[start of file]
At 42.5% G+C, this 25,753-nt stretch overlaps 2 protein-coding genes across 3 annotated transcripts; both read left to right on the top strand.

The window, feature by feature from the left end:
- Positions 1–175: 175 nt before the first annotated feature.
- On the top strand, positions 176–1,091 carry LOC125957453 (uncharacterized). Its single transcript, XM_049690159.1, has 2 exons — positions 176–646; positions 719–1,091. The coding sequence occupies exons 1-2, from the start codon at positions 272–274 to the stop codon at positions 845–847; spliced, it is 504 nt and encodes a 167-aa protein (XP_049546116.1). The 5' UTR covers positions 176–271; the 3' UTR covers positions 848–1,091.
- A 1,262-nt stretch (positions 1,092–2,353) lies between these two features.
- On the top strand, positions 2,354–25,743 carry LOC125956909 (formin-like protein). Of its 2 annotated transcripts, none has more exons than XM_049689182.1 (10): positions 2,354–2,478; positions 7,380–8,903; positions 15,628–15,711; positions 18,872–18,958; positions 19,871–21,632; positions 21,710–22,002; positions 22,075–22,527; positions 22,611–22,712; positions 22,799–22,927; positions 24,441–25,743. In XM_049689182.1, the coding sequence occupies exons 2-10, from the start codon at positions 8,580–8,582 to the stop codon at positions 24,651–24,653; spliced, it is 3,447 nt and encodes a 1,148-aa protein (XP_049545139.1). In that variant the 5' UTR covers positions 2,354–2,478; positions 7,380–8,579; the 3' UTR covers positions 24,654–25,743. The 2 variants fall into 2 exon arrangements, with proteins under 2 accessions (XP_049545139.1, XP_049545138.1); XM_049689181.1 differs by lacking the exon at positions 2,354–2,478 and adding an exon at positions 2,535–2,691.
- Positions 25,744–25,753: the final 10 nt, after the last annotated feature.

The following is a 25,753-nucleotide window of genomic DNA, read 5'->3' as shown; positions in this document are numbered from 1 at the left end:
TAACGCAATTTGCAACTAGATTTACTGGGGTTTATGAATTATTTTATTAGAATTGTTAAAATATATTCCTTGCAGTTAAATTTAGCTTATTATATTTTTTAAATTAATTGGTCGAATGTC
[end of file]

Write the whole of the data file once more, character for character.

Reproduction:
At 42.5% G+C, this 25,753-nt stretch overlaps 2 protein-coding genes across 3 annotated transcripts; both read left to right on the top strand.

The window, feature by feature from the left end:
- Positions 1–175: 175 nt before the first annotated feature.
- On the top strand, positions 176–1,091 carry LOC125957453 (uncharacterized). Its single transcript, XM_049690159.1, has 2 exons — positions 176–646; positions 719–1,091. The coding sequence occupies exons 1-2, from the start codon at positions 272–274 to the stop codon at positions 845–847; spliced, it is 504 nt and encodes a 167-aa protein (XP_049546116.1). The 5' UTR covers positions 176–271; the 3' UTR covers positions 848–1,091.
- A 1,262-nt stretch (positions 1,092–2,353) lies between these two features.
- On the top strand, positions 2,354–25,743 carry LOC125956909 (formin-like protein). Of its 2 annotated transcripts, none has more exons than XM_049689182.1 (10): positions 2,354–2,478; positions 7,380–8,903; positions 15,628–15,711; positions 18,872–18,958; positions 19,871–21,632; positions 21,710–22,002; positions 22,075–22,527; positions 22,611–22,712; positions 22,799–22,927; positions 24,441–25,743. In XM_049689182.1, the coding sequence occupies exons 2-10, from the start codon at positions 8,580–8,582 to the stop codon at positions 24,651–24,653; spliced, it is 3,447 nt and encodes a 1,148-aa protein (XP_049545139.1). In that variant the 5' UTR covers positions 2,354–2,478; positions 7,380–8,579; the 3' UTR covers positions 24,654–25,743. The 2 variants fall into 2 exon arrangements, with proteins under 2 accessions (XP_049545139.1, XP_049545138.1); XM_049689181.1 differs by lacking the exon at positions 2,354–2,478 and adding an exon at positions 2,535–2,691.
- Positions 25,744–25,753: the final 10 nt, after the last annotated feature.

The following is a 25,753-nucleotide window of genomic DNA, read 5'->3' as shown; positions in this document are numbered from 1 at the left end:
TAACGCAATTTGCAACTAGATTTACTGGGGTTTATGAATTATTTTATTAGAATTGTTAAAATATATTCCTTGCAGTTAAATTTAGCTTATTATATTTTTTAAATTAATTGGTCGAATGTC